And in the meantime, her bag has arrived from Land's End with her name on the front, joining the six others like it in the basement.  And I'm up to my eyeballs in choosing colors and approving fixture heights and brushing drywall dust off Lulu's clothes.  I had my third Chinese class last night and can now properly ask someone their name, a skill I'm not sure I'll need to use in China and certainly not with our daughter.  Why do they start there always?  Why not with some useful phrases like, "Where is the bathroom?" and "is this gluten free?".  Instead, I'll wander around Beijing, starving, and only able to say Ni hao.  Wo jiao Vos Megan.  Dan, ipad in hand, sat on the couch last night watching me throw a mini temper tantrum over how much stuff was laying around (small spaces amplify it, I swear) chortling as he made his new translation app mimic me with such phrases as, "Why can't they make invisible toothpaste?" and "You let her drink cranberry juice in here?" and, my personal favorite, "There is crap everywhere.  I hate this condo." And if those things sound bad in English, they sound much worse in Chinese, all choppy and angry.  Chinese is a language rife with staccatos.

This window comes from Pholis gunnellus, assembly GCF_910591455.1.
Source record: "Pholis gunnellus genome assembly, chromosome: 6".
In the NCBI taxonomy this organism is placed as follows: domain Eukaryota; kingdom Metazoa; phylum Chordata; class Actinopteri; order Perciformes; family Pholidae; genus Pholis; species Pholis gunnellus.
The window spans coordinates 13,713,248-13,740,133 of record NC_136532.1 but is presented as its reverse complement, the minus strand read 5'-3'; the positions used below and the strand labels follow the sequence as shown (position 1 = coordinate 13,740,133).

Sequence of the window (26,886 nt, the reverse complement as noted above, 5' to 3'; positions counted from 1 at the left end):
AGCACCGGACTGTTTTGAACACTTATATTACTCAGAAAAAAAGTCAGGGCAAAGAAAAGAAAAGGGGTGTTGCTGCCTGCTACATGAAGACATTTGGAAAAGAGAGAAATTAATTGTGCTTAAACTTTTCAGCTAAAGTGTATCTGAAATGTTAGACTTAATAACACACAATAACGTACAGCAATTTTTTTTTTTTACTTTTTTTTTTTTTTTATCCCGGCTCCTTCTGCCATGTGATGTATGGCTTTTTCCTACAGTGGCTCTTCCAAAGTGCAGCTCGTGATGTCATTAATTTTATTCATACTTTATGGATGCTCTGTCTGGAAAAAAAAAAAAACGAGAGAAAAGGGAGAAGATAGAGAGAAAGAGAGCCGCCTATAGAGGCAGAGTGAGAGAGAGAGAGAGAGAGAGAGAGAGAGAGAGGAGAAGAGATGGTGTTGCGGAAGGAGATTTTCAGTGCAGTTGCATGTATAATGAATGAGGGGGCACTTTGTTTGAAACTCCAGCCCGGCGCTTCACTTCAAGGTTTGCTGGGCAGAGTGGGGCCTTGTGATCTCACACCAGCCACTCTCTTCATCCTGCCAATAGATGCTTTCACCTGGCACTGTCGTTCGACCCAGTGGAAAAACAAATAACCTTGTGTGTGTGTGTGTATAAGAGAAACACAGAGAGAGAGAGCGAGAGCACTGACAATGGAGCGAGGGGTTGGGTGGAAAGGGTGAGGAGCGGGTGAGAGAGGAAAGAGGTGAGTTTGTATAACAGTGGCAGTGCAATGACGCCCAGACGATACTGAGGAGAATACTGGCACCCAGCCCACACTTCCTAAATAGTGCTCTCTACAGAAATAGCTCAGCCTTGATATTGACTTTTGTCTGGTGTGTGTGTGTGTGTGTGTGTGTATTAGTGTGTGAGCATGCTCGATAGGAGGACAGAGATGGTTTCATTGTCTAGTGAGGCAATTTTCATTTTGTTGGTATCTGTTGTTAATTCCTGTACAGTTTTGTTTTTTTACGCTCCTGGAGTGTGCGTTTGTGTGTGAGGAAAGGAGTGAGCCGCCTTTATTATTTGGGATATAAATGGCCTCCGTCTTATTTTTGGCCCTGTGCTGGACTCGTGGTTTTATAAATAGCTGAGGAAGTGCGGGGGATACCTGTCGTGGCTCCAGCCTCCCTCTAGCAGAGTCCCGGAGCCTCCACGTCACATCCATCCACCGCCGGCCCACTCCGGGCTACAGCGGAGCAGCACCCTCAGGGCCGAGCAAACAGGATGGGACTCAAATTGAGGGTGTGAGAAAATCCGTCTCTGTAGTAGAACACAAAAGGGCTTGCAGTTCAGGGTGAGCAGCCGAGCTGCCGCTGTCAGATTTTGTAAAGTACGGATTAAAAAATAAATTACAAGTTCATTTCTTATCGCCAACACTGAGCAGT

And so I'm taking my first world problems and choosing to fix my eyes on Jesus today.  Lucy is heading back to preschool and I'll have a precious couple hours to run errands without her so that the guilt of dragging her from one trade supply place to another doesn't compel me to buy her another Barb or feed her junk.  This is a season, and likely not my favorite, but it's sweet too.  It's been filled with long (no, seriously long) hours laying on floor, placing teeny perlers in place while my phone reads stories to us and winter blows itself out on the other side of the glass.  I don't love it here, but here is where I am for now and as long as the Smalls and Dan are here, and as long as we are moving toward China and as long as Meijer continues to stock perlers, we'll be more than ok.  Because we are sure of what we hope for and certain of what we do not see.  And that is everything.
This is me being real.  Wondering what you're sure of this cold morning?